Intellectual Merit: This study is the first proposed field effort to quantify the role of secondary circulation in driving the estuarine exchange flow. Although recent numerical studies in a limited estuarine parameter space suggest that the lateral advection is a leading-order term in the subtidal along-channel momentum balance, it has not been confirmed by observations. Observational test of this model result is critical to the field of estuarine oceanography because it raises a fundamental question regarding the validity of the classic theory of estuarine circulation. Numerical and scaling results have suggested that the effects of lateral advection are nearly always balanced by internal stresses so that a simple theory based on the momentum balance between longitudinal pressure gradient and bottom stress provides an accurate prediction for the estuarine residual velocity. The central hypothesis is that the near cancellation between secondary flows and interfacial stress is a manifestation for a possible interaction or feedback between the advective accelerations due to secondary circulation and diffusive momentum transfer due to small-scale turbulent flows. This project will investigate the co-variability between the lateral advection and interfacial stress over the spring-neap tidal cycle and assess their roles in the estuarine exchange flow. We plan to conduct a series of field experiments in the James River estuary, complemented by ROMS (Regional Ocean Modeling System) and LES (Large Eddy Simulations) modeling simulations. Field efforts include moored and shipboard observations as well as dye-release experiments and microstructure profiling. ROMS modeling will focus on the effects of secondary circulation on the estuarine exchange flows in this wide estuary, while LES modeling will examine the interactions and possible coupling between secondary flows and small scale turbulent flows. Results obtained from this project will provide a definitive answer on the role of secondary circulation in estuarine circulation.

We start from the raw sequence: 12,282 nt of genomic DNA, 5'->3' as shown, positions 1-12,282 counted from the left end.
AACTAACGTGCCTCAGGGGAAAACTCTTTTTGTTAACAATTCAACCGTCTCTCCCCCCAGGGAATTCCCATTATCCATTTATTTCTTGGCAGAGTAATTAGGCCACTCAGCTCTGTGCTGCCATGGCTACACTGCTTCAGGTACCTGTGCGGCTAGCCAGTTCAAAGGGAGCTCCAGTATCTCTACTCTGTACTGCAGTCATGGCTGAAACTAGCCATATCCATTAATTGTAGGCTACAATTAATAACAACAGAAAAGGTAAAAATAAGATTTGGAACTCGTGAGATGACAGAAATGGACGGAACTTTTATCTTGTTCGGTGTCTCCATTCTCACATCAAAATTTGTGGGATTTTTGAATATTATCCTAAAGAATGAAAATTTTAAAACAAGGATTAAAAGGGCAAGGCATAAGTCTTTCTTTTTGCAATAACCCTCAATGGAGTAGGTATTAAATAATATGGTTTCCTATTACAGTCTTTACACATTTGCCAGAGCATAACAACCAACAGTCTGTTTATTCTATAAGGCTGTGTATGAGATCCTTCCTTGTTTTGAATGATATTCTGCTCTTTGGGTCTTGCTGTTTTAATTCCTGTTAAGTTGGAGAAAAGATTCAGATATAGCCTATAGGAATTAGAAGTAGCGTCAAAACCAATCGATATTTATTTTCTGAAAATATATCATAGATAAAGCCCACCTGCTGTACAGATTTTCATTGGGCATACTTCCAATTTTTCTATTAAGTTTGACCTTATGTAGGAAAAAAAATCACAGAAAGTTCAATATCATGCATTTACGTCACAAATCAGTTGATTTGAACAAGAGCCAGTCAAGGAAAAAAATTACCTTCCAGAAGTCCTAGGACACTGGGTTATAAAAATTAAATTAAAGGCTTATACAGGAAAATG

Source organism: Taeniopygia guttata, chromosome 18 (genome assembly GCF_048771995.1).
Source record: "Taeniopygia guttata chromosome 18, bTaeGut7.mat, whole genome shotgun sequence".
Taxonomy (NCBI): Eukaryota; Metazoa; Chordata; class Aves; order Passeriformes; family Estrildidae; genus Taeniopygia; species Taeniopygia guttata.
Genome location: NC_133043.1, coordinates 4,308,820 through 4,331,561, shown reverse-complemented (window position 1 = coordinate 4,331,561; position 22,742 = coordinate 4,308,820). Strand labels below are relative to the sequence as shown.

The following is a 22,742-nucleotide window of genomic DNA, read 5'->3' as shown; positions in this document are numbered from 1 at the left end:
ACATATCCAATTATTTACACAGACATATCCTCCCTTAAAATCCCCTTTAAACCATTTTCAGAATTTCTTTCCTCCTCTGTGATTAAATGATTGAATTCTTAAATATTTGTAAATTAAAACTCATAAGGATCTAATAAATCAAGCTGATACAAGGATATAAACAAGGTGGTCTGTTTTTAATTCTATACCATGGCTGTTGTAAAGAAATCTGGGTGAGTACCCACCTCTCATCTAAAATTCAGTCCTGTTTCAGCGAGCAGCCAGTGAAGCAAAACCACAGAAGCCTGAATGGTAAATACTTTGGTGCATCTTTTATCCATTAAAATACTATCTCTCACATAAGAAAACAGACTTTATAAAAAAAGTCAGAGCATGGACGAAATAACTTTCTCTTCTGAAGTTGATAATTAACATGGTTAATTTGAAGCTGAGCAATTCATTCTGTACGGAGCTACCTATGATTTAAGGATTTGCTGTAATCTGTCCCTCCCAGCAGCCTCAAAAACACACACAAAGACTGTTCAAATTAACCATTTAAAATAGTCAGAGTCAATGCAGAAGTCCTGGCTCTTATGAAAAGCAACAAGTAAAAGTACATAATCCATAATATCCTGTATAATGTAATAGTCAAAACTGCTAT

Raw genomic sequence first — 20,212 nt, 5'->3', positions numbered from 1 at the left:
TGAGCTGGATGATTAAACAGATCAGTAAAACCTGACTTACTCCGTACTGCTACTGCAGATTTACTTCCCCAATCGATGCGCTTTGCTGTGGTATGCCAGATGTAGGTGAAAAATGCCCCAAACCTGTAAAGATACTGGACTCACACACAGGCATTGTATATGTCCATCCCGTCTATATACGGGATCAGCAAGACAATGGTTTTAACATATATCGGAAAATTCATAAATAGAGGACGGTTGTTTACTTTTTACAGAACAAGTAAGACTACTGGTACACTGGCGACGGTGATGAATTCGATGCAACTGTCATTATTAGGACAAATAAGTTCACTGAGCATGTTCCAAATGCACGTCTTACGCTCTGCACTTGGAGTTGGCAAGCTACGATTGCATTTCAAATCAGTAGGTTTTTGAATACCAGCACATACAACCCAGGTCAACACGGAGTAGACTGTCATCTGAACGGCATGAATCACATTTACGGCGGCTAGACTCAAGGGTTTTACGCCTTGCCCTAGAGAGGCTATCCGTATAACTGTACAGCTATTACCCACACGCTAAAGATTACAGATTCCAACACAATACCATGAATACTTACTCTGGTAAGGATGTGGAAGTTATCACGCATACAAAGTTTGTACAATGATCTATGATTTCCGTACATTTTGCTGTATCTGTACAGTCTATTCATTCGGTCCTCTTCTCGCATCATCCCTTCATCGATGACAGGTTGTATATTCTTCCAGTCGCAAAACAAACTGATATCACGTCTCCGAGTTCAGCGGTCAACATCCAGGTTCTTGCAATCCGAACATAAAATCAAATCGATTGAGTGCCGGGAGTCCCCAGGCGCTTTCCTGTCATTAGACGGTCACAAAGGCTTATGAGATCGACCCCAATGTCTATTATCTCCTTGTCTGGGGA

Broader Impacts: Estuarine dispersion is largely driven by the exchange flow and the ability to predict dispersion is critical in many applied problems such as determining the Maximum Total Daily Load (TMDL) permissible to an estuarine system. More generally, this project will yield much-needed information regarding the circulation and mixing processes in estuaries and help develop state-of-the-art numerical models for simulating estuarine flows, which are required for predicting water quality, contaminant and fish larvae transport. For the field work in the James River, we will involve participation of high school teachers and students from the areas near the estuary. Through the participation of one of the investigator at the University of Florida, this project enhances the involvement of minority groups in science. This project will also provide training to three graduate students and undergraduate interns.